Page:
Understanding Hurst Exponent and Equilibrium Fractal Wave Index for Financial Trading
http://www.algotrading-investment.com
11 Feb 2018
Written By Young Ho Seo
Finance Engineer and Quantitative Trader
Financial market is one of the most interesting topics in science. The fractal nature of the financial market was studied more than decades in both academic and industrial research. Many investment banks and fund management firms spend a considerable amount of time and efforts to reveal the fractal properties of the financial market so they can use such a knowledge for their trading and investment decision. Since fractal geometry in the financial market is complex, we need scientific tools to study the structure and the behaviour of the financial market. If we understand the structure and the behaviour of the financial market, we can create better trading strategies for sure. In this article, we will help you to understand two important fractal based scientific tools including Hurst Exponent and Equilibrium Fractal wave index. We explain these two tools in a simple language for the example of financial trading.
1. Fractal Nature in the Financial Market
The term fractal was used for the first time by Benoit Mandelbrot (20 November 1924 – 14 October 2010). This is how he defined fractals: “Fractals are objects, whether mathematical, created by nature or by man, that are called irregular, rough, porous or fragmented and which possess these properties at any scale. That is to say they have the same shape, whether seen from close or from far.” This is a general description of the fractals from the father of fractals. At the most plain language, the fractal is the repeating geometry. For example, in Figure 1-1, a triangle is keep repeating to form larger triangles. How big or small we zoom out or zoom in, we can only see the identical triangle everywhere. When the pattern or structure is composed of regular shape as shown in Figure 1-1, we call such a pattern as the strict self-similarity.
Figure 1-1: Example fractal geometry with strict self-similarity.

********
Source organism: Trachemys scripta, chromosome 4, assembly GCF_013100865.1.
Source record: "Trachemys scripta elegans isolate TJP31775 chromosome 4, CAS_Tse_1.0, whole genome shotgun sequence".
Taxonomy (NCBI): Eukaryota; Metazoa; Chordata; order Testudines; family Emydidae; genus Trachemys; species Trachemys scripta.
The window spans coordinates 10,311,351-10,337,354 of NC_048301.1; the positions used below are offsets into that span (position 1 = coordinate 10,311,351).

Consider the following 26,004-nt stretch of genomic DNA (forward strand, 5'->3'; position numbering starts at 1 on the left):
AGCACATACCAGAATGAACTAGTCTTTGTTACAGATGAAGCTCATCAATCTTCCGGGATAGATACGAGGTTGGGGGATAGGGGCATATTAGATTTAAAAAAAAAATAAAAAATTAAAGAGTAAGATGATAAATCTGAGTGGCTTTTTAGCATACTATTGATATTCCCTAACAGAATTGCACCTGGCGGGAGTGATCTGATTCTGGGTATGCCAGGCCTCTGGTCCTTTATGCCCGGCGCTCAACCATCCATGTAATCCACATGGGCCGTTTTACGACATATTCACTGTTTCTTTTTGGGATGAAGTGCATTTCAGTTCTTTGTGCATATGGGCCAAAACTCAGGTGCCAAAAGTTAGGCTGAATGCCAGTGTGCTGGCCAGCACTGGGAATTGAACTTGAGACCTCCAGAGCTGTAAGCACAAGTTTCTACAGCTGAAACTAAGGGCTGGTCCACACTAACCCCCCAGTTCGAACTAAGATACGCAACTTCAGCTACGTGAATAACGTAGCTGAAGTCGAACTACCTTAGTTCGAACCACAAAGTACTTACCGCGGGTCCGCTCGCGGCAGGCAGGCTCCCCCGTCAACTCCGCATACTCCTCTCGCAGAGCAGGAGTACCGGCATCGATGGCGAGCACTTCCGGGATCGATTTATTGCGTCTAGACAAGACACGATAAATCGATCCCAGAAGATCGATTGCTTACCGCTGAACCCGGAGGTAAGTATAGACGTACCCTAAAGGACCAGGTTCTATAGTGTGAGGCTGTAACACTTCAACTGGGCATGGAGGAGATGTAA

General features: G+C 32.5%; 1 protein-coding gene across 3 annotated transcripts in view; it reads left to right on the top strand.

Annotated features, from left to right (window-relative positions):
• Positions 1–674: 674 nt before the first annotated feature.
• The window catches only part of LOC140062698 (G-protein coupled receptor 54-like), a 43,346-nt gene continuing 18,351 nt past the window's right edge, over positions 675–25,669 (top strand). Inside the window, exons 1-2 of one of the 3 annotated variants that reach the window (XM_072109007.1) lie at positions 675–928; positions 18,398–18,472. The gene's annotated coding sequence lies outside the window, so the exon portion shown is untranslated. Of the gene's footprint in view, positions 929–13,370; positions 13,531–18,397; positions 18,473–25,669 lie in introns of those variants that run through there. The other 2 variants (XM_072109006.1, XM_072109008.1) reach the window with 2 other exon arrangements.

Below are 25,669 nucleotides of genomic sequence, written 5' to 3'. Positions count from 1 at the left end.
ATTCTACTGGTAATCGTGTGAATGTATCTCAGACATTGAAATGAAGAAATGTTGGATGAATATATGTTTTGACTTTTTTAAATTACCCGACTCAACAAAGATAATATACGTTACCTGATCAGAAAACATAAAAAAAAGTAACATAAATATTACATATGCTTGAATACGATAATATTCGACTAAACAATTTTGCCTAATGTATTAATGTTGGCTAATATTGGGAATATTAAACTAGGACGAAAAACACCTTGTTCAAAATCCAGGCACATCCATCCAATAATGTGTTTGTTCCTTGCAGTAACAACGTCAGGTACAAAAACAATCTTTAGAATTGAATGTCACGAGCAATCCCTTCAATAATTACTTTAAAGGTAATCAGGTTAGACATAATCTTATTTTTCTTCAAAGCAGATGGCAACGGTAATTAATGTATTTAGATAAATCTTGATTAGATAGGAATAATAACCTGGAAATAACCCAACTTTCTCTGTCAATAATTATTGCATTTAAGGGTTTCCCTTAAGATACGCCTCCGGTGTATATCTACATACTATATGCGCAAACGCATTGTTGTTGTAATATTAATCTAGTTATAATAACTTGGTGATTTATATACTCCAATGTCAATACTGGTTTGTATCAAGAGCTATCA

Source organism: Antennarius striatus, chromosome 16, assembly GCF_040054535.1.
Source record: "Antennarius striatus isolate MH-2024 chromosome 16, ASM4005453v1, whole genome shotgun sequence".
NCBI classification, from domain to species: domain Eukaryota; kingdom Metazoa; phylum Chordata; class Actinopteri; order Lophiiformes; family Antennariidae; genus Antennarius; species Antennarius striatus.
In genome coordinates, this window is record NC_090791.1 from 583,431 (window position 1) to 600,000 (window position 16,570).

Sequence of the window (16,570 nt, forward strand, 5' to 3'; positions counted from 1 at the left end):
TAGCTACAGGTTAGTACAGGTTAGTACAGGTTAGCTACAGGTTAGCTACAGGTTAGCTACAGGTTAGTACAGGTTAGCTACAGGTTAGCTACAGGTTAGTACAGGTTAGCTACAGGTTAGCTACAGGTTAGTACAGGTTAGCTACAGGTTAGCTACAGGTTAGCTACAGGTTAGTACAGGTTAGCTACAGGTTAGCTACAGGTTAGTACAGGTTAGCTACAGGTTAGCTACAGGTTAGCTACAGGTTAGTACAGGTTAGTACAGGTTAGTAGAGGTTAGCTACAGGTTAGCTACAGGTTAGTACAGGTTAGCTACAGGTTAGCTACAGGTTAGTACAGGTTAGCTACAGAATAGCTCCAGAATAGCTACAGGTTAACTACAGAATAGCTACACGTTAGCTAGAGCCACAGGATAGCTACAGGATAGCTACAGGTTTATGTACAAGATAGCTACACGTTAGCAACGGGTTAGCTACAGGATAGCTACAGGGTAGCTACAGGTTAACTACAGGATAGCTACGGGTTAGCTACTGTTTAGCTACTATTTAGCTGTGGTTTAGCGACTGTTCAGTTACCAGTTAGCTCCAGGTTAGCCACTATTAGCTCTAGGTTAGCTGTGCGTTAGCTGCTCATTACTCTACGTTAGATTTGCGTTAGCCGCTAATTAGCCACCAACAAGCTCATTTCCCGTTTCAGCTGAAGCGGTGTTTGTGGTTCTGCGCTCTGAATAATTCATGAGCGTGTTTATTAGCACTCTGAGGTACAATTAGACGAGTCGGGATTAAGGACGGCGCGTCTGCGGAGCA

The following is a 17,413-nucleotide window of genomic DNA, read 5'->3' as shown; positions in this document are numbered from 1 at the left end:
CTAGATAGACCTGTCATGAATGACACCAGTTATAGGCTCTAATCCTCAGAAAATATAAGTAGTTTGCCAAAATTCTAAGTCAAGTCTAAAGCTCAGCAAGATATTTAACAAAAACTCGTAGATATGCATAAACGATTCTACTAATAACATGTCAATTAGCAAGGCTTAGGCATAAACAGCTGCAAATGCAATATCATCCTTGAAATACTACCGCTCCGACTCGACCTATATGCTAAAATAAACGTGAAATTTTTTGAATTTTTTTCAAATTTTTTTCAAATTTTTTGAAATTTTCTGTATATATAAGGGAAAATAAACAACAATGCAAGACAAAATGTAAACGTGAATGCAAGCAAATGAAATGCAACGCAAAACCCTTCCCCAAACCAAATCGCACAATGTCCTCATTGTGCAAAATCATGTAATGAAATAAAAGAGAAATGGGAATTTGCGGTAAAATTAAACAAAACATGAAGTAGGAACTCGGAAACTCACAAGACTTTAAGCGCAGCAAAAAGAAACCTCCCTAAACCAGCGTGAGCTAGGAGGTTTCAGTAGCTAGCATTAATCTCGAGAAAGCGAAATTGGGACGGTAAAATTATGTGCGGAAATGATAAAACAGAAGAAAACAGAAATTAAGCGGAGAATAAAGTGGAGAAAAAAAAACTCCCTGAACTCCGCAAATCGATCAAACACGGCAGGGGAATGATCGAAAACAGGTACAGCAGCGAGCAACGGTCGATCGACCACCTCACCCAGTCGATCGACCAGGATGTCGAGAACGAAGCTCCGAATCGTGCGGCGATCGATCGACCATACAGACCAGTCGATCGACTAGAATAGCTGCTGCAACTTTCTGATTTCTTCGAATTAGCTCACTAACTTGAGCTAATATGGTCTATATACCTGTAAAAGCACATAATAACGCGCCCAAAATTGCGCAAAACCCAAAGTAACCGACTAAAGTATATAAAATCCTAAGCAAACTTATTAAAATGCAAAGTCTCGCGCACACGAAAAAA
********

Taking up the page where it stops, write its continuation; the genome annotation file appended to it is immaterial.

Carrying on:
Fractal geometry can be found in nature including trees, leaves, mountain edges, coastline, etc. The financial market has also strong fractal nature in it. Since the price of financial instruments is drawn in time and price space, the fractal in the financial market comes in waveform over the time. However, we are not talking about the typical cyclic wave as in the sine or cosine wave, which can be defined with a definite cycle period. In the financial market, we are talking about the repeating geometry or patterns over the time without definite cycle period. Another important fractal characteristic of the financial market is a loose self-similarity in contrast to the strict self-similarity in Figure 1-1. Loose self-similarity means that the financial market is composed of slightly different variation of the regular shape (Figure 1-2). Therefore, to understand the financial market, we need some tools to visualize its structure. If we understand the fractal nature of the financial market, we can definitely improve our trading performance. Many investment banks and fund management firms do spend considerable amount of efforts and time to reveal the fractal properties of the financial market. They use such a knowledge for their trading and investment decision. From the next chapter, we introduce few important scientific tools to reveal the market structure and behaviour of the financial market for your trading.